From Taylor Swift (finally) releasing a new album, to the One Direction boys coming out with their own albums, every music fan knows it’s been an exciting year for the ears. Here is Young Post’s countdown of our faves from the past 12 months:
Kendrick Lamar – Damn
Lamar’s lyrical themes are searingly present, and deal with the darkness and uncertainty of modern times.
Chelsea Wolfe – Hiss Spun
Her eerily distinct voice here sets her apart from the crowd, as she manages to strike a perfect balance between dark gothic rock and ethereal vocals.
Mew – Visuals
The band abandon their more traditionally celestial sounds for an album that feels far more direct; in the right setting, it is near perfection.
Bonobo – Migration
Migration has pushed Bonobo in every musical direction without losing any sense of his identity, making it his most refined and introspective album yet.
Slowdive – Slowdive
On this album, the rock band have managed to capture the sounds of every stage of their earlier career, while managing to sound fresh and modern.
Harry Styles – Harry Styles
Styles has created a record that no one really expected of him. He might well be the most unlikely of music saviours, and the one who is bringing guitar music back to the mainstream.
J. Hus – Common Sense
This is a collection of catchy instrumentals, in a range of moods yet with consistent production. R’n’B and grime fans take note: it’s only common sense to add this record to your collection.
Lucy Rose – Something’s Changing
Rose really gets into her stride as an acoustic singer-songwriter here, and leaves her fans breathless with anticipation for where she’ll take her songs next.
Lana Del Rey – Lust For Life
Del Rey grows into the image she first cultivated, and grows in confidence, too. She’s more adventurous and playful with her sound, without losing sight of her roots.\
Milkmouth – Not Wasted EP
This grungy record by the Hong Kong group was worth the long wait. If Not Wasted is anything to go by, Milkmouth may soon be a musical force to be reckoned with.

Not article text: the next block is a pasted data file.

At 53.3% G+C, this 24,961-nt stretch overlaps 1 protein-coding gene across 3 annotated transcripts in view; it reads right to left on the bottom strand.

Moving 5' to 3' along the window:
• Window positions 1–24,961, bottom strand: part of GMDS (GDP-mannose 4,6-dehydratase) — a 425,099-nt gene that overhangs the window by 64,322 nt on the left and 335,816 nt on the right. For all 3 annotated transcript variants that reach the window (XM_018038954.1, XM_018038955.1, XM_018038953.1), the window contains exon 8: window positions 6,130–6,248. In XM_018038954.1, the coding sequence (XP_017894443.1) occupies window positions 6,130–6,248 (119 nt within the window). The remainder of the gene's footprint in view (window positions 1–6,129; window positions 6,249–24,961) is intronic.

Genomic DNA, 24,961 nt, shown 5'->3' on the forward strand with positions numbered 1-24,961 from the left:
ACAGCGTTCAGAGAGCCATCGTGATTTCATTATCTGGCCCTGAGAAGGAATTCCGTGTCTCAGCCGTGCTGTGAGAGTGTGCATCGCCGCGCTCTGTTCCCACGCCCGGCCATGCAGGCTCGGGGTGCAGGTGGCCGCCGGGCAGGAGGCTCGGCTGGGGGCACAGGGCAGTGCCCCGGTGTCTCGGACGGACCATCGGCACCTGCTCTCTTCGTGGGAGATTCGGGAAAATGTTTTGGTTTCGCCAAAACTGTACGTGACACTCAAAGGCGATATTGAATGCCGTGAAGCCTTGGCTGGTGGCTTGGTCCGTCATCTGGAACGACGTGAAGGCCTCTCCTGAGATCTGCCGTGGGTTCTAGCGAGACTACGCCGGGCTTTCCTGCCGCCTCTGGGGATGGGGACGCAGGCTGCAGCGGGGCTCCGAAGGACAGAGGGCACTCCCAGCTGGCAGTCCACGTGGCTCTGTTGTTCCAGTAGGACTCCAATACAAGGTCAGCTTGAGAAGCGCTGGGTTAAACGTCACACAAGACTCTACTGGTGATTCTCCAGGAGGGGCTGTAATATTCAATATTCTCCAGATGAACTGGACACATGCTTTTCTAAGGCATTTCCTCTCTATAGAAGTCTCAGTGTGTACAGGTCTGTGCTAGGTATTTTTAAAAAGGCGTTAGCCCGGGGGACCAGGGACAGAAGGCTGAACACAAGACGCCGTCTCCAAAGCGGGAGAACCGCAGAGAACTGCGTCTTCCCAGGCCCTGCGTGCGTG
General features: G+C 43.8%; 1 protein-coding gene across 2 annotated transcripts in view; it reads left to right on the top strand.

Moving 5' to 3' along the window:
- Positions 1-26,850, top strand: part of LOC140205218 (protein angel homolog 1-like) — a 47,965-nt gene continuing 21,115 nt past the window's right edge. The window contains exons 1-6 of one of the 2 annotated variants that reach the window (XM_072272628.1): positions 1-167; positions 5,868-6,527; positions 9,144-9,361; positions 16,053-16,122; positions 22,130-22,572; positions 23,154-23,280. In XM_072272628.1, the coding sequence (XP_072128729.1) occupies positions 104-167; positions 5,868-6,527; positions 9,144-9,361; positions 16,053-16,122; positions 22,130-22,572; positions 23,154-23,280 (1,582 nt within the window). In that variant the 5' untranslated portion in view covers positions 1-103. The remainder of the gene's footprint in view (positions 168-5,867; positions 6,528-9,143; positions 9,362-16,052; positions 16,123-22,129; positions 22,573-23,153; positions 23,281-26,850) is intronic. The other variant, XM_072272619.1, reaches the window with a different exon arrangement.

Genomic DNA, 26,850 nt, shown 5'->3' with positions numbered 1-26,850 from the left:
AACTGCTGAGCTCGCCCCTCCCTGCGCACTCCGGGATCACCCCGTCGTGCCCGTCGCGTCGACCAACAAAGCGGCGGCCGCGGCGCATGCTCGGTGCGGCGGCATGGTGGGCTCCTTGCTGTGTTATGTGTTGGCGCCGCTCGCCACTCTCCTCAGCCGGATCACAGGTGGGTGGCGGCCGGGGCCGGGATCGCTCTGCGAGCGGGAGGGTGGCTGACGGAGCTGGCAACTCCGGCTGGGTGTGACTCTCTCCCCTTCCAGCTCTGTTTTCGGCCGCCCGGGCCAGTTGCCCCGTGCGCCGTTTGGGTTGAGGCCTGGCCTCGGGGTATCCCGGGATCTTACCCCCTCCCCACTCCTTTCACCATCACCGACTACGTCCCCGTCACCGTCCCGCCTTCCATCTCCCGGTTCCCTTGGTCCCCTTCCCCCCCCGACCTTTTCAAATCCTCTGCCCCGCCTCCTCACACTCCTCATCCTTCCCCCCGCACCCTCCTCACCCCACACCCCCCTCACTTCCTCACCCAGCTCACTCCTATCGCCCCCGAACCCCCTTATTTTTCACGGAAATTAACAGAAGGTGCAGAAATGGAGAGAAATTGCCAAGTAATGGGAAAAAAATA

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Angus & Julia Stone – Snow
Snow has some brilliant, catchy indie folk songs, and some other great tracks – but it falls just short of the duo’s earlier work.
Max Richter – Three Worlds
Composer Richter merges writer Virgina Woolf’s works with her personal life in this album, creating a compelling musical experience that’s not to be missed.
Phoenix – Ti Amo
Dancey, infectious and this summer’s must-have party anthem playlist for any indie kid. Ti amo, Ti Amo.
Dutch Uncles – Big Balloon
Sure, this sounds oddly like a Greatest Hits album, but only because Dutch Uncles have taken the best aspects of their previous work, and built on them to produce an amazing record. Ultimately, Big Balloon sounds like a band having fun.
Thundercat – Drunk
This feels like an almost minute-by-minute account of a night out. The story arc is cleverly designed and merges into a downbeat jazz-fusion haze.
Lorde – Melodrama
Lorde has managed to astutely depict every aspect of the aftermath of a relationship without alienating the listener, making Melodrama possibly the best break-up album of the decade.
The National – Sleep Well Beast
Sleep Well Beast is the band at their most introverted, experimental and consistent since 2007’s Boxer.
Miguel – War & Leisure
Miguel melds an array of genres here, while delivering a politically charged message throughout. War & Leisure could be the last great album of 2017.
Future Islands – The Far Field
The Far Field marks a return to the warmer sounds of the band’s earlier career, with the consistency of 2014’s Singles.
The Folk Ups – Shelby EP
The debut EP from these Hong Kong teens was brilliant, but Shelby is even better, and really shows the band pushing their own boundaries and emotions.